has no links whatsoever with the Federal Attorney-General or the State
Advocate-General. It is attached to each High Court and the officer is
appointed by the government of the state in consultation with the High
Court. In practice, it is a political office, the Public Prosecutor appointed
by a government resigning when that government goes out of office. The
Indian office seems to have preceded the creation of such offices in other
parts of the Empire.39 In England, the corresponding office is that of the
Director of Public Prosecutions. This office was created by statute in 1879
and he is subject to directions by the Attorney-General. In Malaysia and
Singapore, the Public Prosecutor is the alter ego of the Attorney-General.
In these states the office was created in 1892 and one may conjecture from
the proximity in time that the Public Prosecutor in Singapore and Malaysia
was more approximate to the English Director of Public Prosecutions and
that the office was created merely for organisational purposes. The office
in England, Malaysia and Singapore are not political offices. These
differences make the approximation of Indian law with the law in Malaysia
and Singapore result in inexactitudes in matters involving official functions.
39 An early case in which the nature of the office was considered was Kashinath Dinkar
(1871) 8 BHC (Cr.C.) 126, 153.

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The constitutional provision relating to the power over criminal prosecution


of the Attorney-General has been considered in many cases in Malaysia.
It has been held in Malaysia that Article 145(3) of the Constitution was
declaratory of the existing powers and duties of the Attorney-General in
relation to criminal prosecutions.40
Two views exist on the Attorney-Generals powers in relation to criminal
prosecution in Malaysia. One is that these are absolute and unreviewable
powers which are no different from those exercised by the English AttorneyGeneral. The other is that this view, however correct prior to the courts
jurisdiction being engaged through charges being brought against the
accused, does not hold good after the prosecution has been initiated and
the case is before the court.
The first view has been forcefully stated by a former Attorney-General of
Malaysia, Tan Sri Haji Abdul Kadir bin Yusof in a law journal article.41
After reviewing the history of the office in Malaysia, Tan Sri Kadir
concluded that the office is closely modelled on its English counterpart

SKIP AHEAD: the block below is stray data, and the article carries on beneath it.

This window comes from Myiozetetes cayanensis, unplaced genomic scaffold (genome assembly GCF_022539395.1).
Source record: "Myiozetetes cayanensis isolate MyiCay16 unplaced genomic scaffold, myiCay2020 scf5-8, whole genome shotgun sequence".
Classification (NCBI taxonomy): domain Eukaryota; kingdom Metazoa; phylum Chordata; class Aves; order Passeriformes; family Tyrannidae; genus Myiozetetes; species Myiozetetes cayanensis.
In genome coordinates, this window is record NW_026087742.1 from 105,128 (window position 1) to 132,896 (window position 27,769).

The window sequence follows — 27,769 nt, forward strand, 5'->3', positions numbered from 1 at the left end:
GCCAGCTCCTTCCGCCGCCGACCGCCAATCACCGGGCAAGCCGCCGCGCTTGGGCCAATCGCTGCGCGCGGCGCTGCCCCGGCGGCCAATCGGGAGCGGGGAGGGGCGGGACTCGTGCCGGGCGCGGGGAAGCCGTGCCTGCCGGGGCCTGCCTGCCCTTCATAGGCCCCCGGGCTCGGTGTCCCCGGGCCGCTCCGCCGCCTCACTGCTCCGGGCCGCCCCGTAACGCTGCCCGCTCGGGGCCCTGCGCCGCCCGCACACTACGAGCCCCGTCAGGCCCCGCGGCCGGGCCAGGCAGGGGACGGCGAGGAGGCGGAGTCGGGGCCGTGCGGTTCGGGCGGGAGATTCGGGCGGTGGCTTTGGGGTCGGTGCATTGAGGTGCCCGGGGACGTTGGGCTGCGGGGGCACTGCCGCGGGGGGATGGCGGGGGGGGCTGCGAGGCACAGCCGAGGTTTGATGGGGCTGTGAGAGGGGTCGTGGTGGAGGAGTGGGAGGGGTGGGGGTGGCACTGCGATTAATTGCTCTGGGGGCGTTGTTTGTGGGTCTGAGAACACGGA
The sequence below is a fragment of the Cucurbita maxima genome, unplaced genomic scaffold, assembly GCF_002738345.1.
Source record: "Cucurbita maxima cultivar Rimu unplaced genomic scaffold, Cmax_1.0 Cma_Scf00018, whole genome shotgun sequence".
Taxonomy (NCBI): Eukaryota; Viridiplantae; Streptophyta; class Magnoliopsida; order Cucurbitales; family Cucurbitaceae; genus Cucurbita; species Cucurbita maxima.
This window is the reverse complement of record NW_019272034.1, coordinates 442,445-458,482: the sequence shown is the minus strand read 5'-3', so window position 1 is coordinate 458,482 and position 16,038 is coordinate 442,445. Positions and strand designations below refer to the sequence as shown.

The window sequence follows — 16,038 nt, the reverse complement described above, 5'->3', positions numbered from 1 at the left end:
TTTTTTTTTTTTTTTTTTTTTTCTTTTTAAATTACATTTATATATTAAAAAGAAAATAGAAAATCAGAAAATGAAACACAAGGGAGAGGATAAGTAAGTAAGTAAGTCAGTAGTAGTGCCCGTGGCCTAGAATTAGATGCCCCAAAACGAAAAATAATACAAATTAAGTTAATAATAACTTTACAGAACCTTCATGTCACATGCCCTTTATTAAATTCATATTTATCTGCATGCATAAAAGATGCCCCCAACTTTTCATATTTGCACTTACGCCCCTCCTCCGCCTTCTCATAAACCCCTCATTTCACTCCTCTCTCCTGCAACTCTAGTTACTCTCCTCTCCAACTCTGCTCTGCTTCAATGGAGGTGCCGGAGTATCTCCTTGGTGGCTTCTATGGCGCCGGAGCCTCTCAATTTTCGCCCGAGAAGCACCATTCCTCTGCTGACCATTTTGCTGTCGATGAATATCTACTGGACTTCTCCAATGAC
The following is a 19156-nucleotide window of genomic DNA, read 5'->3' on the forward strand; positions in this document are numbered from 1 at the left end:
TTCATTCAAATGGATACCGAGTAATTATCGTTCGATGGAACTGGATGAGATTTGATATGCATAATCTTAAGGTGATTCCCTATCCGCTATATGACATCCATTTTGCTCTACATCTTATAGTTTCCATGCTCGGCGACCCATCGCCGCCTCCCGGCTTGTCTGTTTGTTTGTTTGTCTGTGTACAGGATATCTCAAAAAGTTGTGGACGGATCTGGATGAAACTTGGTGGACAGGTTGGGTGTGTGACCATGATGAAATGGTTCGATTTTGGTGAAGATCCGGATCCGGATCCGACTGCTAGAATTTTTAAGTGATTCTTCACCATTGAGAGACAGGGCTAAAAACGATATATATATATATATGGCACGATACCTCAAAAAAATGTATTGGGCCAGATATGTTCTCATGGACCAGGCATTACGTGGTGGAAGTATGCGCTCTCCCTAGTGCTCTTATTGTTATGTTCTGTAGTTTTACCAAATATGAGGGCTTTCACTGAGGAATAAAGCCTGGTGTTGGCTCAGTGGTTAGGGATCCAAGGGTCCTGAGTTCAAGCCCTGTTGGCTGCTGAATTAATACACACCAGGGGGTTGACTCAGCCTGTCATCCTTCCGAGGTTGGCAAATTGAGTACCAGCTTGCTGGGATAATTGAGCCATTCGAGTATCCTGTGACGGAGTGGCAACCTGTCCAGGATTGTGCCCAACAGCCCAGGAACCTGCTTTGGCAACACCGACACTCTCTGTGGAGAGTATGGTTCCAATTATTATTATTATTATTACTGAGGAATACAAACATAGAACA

and that the discretionary powers vested in the Attorney-General are not
reviewable by the courts. In relation to the position in India, he makes the
following observation:42
Under Clause (3) of Article 145, the Attorney-General is conferred
with complete discretionary power in relation to criminal proceedings.
...However, this discretionary power is not an arbitrary power but a
generally recognised quasi-judicial power. This is the position not
only in our Constitution but under the unwritten constitutional law
in the United Kingdom and in the written constitutions of many of
the Commonwealth countries. The Indian Constitution, however, does
not confer on him any such power.
Tan Sri Kadir reviewed the English authorities supporting the proposition
that the Attorney-General had an unreviewable discretion regarding
prosecutions and then relied on the following passage in the judgment of
Tun Suffian in Long bin Samat v Public Prosecutor to support his view:43
In our view, this clause from the supreme law (Article 145(3)) clearly
gives the Attorney-General very wide discretion over the control and
direction of all criminal prosecutions. Not only may he institute and
conduct any proceedings for an offence, he may also discontinue
criminal proceedings that he has instituted, and the courts cannot
compel him to institute any criminal proceedings which he does not

40 Abdoolcader J in Public Prosecutor v Datuk Harun bin Haji Idris [1976] 2 MLJ 116 at
p 119.
41 Tan Sri Haji Abdul Kadir bin Yusof, The Office of the Attorney-General, Malaysia
[1977] 2 MLJ xvi.
42 Ibid. at p xx.
43 [1974] 2 MLJ 152 at p 158.

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wish to institute or to go on with any criminal proceedings which he


has decided to discontinue.
The other view is to confine the unreviewable, discretionary power possessed